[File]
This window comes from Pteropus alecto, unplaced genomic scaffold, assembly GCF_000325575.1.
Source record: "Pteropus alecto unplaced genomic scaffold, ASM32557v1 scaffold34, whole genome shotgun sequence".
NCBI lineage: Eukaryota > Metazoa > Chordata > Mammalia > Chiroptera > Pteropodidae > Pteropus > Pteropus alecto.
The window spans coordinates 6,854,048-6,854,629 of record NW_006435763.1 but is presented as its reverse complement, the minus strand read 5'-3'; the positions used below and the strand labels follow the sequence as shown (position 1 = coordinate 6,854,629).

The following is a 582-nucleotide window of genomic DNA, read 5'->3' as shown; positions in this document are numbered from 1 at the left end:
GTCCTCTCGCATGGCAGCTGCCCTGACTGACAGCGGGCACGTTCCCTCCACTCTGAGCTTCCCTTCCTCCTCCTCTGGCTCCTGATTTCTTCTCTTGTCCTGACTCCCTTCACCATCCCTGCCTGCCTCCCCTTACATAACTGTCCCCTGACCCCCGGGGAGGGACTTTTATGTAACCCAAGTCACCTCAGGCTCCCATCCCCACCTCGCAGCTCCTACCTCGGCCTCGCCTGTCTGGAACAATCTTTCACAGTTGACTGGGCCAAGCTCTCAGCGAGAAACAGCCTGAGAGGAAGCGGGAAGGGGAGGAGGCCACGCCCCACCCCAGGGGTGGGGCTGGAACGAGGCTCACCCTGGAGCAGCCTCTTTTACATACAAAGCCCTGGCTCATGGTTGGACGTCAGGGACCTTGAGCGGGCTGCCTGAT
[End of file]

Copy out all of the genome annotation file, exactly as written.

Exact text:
This window comes from Pteropus alecto, unplaced genomic scaffold, assembly GCF_000325575.1.
Source record: "Pteropus alecto unplaced genomic scaffold, ASM32557v1 scaffold34, whole genome shotgun sequence".
NCBI lineage: Eukaryota > Metazoa > Chordata > Mammalia > Chiroptera > Pteropodidae > Pteropus > Pteropus alecto.
The window spans coordinates 6,854,048-6,854,629 of record NW_006435763.1 but is presented as its reverse complement, the minus strand read 5'-3'; the positions used below and the strand labels follow the sequence as shown (position 1 = coordinate 6,854,629).

The following is a 582-nucleotide window of genomic DNA, read 5'->3' as shown; positions in this document are numbered from 1 at the left end:
GTCCTCTCGCATGGCAGCTGCCCTGACTGACAGCGGGCACGTTCCCTCCACTCTGAGCTTCCCTTCCTCCTCCTCTGGCTCCTGATTTCTTCTCTTGTCCTGACTCCCTTCACCATCCCTGCCTGCCTCCCCTTACATAACTGTCCCCTGACCCCCGGGGAGGGACTTTTATGTAACCCAAGTCACCTCAGGCTCCCATCCCCACCTCGCAGCTCCTACCTCGGCCTCGCCTGTCTGGAACAATCTTTCACAGTTGACTGGGCCAAGCTCTCAGCGAGAAACAGCCTGAGAGGAAGCGGGAAGGGGAGGAGGCCACGCCCCACCCCAGGGGTGGGGCTGGAACGAGGCTCACCCTGGAGCAGCCTCTTTTACATACAAAGCCCTGGCTCATGGTTGGACGTCAGGGACCTTGAGCGGGCTGCCTGAT